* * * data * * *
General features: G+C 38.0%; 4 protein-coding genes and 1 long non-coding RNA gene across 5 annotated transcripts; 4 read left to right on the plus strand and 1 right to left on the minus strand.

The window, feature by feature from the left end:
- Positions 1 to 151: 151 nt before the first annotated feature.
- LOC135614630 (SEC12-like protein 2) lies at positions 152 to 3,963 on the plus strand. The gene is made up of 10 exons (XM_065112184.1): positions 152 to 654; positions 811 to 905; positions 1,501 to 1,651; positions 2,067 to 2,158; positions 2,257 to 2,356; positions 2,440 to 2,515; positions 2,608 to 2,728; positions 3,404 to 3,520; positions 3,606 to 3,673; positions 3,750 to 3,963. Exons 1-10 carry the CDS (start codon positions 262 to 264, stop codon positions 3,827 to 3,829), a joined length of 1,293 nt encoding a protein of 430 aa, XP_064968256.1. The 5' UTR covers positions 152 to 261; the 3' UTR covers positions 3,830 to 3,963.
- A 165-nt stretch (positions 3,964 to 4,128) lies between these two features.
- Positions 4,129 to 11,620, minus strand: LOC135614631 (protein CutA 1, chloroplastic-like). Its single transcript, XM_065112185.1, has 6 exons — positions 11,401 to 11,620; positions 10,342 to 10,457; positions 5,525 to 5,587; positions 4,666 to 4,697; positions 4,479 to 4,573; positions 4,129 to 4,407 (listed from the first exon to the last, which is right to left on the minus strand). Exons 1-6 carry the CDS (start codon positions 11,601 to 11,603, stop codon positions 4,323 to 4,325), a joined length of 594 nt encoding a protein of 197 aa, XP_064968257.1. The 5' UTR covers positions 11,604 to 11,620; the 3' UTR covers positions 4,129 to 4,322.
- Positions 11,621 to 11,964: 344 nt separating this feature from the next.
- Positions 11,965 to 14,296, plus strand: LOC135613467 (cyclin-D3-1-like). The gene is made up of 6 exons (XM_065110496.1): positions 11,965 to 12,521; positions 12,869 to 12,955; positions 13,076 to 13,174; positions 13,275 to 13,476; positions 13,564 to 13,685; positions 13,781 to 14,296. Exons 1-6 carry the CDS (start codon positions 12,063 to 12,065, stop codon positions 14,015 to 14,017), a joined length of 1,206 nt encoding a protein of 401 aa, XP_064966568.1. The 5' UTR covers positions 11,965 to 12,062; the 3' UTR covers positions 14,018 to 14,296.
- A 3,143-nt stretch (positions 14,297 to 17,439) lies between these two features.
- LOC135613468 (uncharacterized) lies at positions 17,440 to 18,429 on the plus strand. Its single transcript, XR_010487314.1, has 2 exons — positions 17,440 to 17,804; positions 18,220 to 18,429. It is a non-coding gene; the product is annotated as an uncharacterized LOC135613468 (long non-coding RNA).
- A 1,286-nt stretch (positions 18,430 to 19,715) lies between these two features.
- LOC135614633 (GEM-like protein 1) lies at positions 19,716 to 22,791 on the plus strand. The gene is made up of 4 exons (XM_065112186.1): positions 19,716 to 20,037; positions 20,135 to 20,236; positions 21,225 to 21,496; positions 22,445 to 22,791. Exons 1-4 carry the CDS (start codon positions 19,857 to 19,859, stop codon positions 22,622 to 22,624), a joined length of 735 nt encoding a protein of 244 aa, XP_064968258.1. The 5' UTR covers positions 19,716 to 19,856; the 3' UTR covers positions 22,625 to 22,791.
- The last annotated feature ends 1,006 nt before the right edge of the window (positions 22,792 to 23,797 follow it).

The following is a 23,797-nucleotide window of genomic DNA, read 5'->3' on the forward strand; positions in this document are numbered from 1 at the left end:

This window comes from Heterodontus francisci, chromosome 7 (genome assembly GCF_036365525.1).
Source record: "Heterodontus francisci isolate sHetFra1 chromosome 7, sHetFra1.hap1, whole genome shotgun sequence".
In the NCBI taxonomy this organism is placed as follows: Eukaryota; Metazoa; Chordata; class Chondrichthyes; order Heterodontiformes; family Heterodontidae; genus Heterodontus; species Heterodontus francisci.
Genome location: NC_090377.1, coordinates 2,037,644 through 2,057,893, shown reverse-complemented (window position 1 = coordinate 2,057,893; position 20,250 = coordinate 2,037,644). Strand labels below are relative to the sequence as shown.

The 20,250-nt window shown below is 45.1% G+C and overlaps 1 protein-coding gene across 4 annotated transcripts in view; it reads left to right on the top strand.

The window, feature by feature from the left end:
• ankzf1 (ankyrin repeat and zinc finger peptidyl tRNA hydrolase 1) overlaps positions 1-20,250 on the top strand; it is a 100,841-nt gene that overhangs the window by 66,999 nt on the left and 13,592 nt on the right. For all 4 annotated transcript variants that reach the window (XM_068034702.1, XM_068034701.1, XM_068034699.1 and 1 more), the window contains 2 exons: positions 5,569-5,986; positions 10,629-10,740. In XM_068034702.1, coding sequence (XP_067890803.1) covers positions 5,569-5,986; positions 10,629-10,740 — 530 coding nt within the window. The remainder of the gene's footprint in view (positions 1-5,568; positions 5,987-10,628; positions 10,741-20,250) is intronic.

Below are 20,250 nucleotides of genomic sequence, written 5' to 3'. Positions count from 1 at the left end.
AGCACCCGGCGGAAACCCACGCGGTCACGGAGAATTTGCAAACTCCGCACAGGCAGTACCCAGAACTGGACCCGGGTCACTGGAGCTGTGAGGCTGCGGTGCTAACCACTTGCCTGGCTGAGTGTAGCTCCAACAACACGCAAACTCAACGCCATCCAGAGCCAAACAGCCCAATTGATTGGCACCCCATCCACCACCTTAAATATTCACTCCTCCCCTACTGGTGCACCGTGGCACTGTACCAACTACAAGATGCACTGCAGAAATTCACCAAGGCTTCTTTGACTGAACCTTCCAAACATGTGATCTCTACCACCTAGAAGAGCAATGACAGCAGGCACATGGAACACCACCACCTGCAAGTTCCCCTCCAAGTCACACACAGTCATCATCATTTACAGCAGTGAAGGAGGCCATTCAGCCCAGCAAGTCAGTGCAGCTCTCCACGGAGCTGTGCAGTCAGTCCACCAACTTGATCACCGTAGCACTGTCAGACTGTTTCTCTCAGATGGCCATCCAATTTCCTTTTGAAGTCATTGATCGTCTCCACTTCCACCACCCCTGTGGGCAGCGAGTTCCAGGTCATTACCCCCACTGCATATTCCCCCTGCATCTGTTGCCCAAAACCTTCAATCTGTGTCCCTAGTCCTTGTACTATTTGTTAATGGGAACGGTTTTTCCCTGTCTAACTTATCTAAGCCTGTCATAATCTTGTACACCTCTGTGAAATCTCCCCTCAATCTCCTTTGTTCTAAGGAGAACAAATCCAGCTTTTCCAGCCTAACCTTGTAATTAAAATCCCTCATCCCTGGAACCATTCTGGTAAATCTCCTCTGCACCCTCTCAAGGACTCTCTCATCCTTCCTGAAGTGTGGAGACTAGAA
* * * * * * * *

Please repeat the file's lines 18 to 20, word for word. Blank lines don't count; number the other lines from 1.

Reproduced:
Genome location: NC_090377.1, coordinates 2,037,644 through 2,057,893, shown reverse-complemented (window position 1 = coordinate 2,057,893; position 20,250 = coordinate 2,037,644). Strand labels below are relative to the sequence as shown.

The 20,250-nt window shown below is 45.1% G+C and overlaps 1 protein-coding gene across 4 annotated transcripts in view; it reads left to right on the top strand.

The window, feature by feature from the left end: